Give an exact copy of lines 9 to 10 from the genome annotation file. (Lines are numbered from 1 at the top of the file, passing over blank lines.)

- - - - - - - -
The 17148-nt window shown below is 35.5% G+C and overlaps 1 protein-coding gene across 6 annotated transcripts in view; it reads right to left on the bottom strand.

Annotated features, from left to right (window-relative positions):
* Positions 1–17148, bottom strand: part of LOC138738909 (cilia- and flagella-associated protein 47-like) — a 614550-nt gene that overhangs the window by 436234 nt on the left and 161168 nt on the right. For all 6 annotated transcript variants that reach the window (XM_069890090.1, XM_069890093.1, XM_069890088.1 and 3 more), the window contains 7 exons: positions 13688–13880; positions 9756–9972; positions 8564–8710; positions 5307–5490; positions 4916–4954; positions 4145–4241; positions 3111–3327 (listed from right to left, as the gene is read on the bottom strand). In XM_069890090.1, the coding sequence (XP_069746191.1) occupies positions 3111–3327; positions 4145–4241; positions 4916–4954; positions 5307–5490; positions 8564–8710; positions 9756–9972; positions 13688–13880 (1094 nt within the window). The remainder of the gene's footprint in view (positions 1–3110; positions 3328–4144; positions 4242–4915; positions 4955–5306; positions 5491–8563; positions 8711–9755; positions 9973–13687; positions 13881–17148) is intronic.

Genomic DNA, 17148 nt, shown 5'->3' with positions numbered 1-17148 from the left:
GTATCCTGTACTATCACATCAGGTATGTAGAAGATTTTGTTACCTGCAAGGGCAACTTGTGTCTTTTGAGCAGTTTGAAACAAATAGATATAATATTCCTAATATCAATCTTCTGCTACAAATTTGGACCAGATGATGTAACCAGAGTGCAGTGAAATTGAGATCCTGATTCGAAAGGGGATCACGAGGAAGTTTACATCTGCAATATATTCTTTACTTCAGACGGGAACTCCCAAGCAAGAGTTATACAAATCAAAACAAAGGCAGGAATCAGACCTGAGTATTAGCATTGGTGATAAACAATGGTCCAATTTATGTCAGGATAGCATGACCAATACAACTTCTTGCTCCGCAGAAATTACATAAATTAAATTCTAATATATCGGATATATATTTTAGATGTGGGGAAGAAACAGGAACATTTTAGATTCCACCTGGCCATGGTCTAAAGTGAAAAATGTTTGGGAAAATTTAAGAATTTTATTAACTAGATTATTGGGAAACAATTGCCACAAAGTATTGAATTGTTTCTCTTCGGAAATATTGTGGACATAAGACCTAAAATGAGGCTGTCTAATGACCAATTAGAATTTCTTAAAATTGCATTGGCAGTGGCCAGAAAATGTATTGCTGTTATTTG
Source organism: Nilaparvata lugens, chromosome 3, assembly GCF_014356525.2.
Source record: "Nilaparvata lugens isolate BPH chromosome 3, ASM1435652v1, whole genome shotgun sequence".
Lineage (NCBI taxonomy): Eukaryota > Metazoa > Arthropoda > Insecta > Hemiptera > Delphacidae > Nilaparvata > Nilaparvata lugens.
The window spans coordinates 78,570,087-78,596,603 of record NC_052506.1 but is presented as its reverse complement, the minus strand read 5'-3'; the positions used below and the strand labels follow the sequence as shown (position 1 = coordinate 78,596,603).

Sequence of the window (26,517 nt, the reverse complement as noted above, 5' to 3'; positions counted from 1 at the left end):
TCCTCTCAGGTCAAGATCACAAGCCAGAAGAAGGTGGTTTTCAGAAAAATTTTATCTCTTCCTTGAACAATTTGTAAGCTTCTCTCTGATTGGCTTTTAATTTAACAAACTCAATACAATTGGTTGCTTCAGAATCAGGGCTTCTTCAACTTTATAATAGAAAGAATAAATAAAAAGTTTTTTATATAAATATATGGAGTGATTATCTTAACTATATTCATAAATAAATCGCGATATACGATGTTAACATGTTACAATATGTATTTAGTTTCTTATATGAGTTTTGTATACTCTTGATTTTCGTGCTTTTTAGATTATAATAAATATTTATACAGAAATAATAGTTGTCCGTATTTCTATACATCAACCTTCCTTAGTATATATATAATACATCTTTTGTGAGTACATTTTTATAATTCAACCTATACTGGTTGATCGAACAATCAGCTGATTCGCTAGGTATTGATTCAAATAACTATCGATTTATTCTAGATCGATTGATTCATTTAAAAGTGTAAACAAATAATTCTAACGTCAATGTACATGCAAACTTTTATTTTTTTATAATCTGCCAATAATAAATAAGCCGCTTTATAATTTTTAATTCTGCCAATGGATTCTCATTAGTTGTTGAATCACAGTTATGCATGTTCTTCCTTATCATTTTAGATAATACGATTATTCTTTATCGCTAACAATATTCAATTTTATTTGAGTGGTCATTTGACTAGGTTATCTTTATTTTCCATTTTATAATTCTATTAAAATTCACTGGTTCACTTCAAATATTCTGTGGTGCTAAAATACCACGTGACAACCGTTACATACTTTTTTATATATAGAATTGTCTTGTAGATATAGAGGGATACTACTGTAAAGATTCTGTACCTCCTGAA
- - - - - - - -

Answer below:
The window spans coordinates 78,570,087-78,596,603 of record NC_052506.1 but is presented as its reverse complement, the minus strand read 5'-3'; the positions used below and the strand labels follow the sequence as shown (position 1 = coordinate 78,596,603).

Sequence of the window (26,517 nt, the reverse complement as noted above, 5' to 3'; positions counted from 1 at the left end):